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Castles for the college-aged

Prosperity is now replacing austerity in student housing

Greg Carlson, left, waits for Brian Battles to take his shot in a game of eight ball. Together with Vince Fels, the three of them also have two big-screen TVs and 400 to 500 DVDs in their Copper Beech town home.

November 29, 2007 | 12:00 a.m. CST

Blame it on changing parental ideals about how their children should live. Blame it on the more-is-better mentality proposed by popular society. Heck, even blame it on Robin Leach. Whatever the reason, college living is no longer just lifestyles of the poor and studious. Shared bedrooms are a thing of the past, and to speak of communal bathrooms would be like suggesting man hasn’t walked on the moon.
Today’s students, well-versed in the MTV Cribs movement, demand only the best services, spanning the practical (computer labs and swimming pools) to the unusual (tanning beds and movie theaters) to the extravagant (valet dry cleaning service and an on-call masseuse). No longer are a single bed, wooden desk and chair enough to furnish a student’s pad. Nowadays, residences are slums if they don’t have high-speed Internet access and fitness centers. Luxury apartments are competing to one-up one another in amenities offered and are starting to corner the student market; there’s definitely no shortage of them in Columbia.
These luxury student residences are prevalent just southeast of the MU campus. Old Highway 63 South is home to Campus Lodge, The Reserve, Grindstone Canyon and Copper Beech. The Cottages of Columbia are located off of Nifong Boulevard, and The Hill, part of Gary Lewis Properties, is located near Southampton Drive and Providence Road. These locations are a quick drive to downtown Columbia when students have to attend classes and extracurricular activities.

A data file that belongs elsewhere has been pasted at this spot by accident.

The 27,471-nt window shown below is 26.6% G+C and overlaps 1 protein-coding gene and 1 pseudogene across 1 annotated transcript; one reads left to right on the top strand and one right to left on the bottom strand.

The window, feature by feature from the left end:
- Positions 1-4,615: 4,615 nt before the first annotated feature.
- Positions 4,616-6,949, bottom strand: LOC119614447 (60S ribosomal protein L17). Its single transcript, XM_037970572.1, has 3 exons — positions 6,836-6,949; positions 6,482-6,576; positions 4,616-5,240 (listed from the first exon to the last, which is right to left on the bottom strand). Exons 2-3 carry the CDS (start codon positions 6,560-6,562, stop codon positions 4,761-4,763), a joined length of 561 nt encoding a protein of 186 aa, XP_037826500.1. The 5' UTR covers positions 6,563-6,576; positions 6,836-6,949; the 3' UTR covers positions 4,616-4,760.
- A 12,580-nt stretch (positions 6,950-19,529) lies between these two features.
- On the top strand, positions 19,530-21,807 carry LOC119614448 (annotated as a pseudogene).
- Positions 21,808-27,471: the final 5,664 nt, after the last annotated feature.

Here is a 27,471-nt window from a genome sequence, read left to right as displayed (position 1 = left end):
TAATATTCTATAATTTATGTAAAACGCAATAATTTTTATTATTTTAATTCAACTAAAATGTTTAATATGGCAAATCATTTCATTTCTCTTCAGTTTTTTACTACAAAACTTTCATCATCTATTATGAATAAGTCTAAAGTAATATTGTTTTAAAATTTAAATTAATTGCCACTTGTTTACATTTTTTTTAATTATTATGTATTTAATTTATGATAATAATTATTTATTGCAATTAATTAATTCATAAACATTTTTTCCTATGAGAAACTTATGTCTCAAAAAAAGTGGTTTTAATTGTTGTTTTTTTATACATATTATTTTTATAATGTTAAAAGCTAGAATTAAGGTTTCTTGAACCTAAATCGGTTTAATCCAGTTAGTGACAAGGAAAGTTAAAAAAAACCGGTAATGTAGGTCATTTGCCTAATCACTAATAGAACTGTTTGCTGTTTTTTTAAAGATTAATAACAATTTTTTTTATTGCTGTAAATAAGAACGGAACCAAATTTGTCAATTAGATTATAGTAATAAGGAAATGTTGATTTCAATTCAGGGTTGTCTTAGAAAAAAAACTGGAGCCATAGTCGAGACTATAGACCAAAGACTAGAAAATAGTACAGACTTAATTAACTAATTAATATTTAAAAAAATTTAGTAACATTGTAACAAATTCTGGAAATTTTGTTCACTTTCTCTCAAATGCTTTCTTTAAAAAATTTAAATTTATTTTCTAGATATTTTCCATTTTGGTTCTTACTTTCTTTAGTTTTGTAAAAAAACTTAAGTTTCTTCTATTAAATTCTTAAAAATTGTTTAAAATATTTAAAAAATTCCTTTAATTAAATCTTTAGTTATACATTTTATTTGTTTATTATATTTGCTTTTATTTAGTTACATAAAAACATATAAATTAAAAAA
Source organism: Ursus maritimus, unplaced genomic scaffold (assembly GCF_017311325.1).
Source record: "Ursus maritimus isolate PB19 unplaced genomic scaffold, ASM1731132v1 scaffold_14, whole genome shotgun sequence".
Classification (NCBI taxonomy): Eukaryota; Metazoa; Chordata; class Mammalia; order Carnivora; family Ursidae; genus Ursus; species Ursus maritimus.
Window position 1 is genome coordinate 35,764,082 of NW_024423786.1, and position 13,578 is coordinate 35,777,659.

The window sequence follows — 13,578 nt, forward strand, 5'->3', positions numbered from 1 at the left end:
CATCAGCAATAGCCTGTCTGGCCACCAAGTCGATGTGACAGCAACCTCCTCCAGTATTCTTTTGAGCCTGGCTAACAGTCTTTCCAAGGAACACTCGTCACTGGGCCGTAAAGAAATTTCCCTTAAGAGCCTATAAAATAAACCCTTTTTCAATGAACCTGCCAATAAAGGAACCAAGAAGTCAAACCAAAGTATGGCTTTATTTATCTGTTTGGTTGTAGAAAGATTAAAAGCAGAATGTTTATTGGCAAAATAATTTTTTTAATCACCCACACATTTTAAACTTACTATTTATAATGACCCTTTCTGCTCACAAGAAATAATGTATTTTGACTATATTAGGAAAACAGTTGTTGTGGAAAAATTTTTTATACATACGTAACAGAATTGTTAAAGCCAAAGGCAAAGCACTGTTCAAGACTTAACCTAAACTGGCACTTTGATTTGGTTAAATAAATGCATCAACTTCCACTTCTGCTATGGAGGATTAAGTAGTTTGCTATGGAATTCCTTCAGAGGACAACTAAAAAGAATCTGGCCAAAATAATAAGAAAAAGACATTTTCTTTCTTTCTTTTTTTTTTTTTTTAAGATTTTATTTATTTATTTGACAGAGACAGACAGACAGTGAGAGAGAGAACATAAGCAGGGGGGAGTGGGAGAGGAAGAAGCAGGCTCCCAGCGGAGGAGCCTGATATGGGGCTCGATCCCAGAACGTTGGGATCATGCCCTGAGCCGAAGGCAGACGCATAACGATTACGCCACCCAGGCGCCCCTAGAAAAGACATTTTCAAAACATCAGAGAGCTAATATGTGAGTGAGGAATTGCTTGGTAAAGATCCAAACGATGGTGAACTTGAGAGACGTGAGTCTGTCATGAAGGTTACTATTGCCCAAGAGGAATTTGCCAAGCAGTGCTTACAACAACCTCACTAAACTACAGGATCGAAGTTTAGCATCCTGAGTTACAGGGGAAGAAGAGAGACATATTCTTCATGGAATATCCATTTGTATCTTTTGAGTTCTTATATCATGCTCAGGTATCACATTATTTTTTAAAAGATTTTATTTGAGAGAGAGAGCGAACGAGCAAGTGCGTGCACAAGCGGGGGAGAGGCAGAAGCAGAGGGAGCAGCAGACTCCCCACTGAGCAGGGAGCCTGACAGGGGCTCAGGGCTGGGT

With the multitude of luxury apartment complexes around the city, it’s not surprising that many students are looking for more than what dorms offer.
“Living in a five-by-five space with another human being isn’t fun,” says Vince Fels, an MU senior who moved out of the residence halls after his freshman year and now lives at Copper Beech Townhomes. Together with his housemates, they own luxuries like big-screen TVs, a wall-sized stack of DVDs and a pool table.
Last year, Fels and his housemate Brian Battles lived in an off-campus house but moved to Copper Beech for this school year with Greg Carlson. “We liked being around the college atmosphere, so we moved back in over here,” Battles says.

All grown up

So why do some students jump ship after completing the MU-required freshman year in residence halls?
Frankie Minor, director of Residential Life at MU, thinks moving out of the residence halls is part of the normal maturation process for students.
“Most students are going to want to move off-campus to something that requires more independent living,” Minor says. “We did some surveying as to why they move off campus, and the three major reasons were: They want more space, more privacy and ‘It’s just what you do as you get older.’”
Copper Beech leasing agent Drew Minert says the increase in luxury student residences is due to so many students living in Columbia, and these students in turn control the market.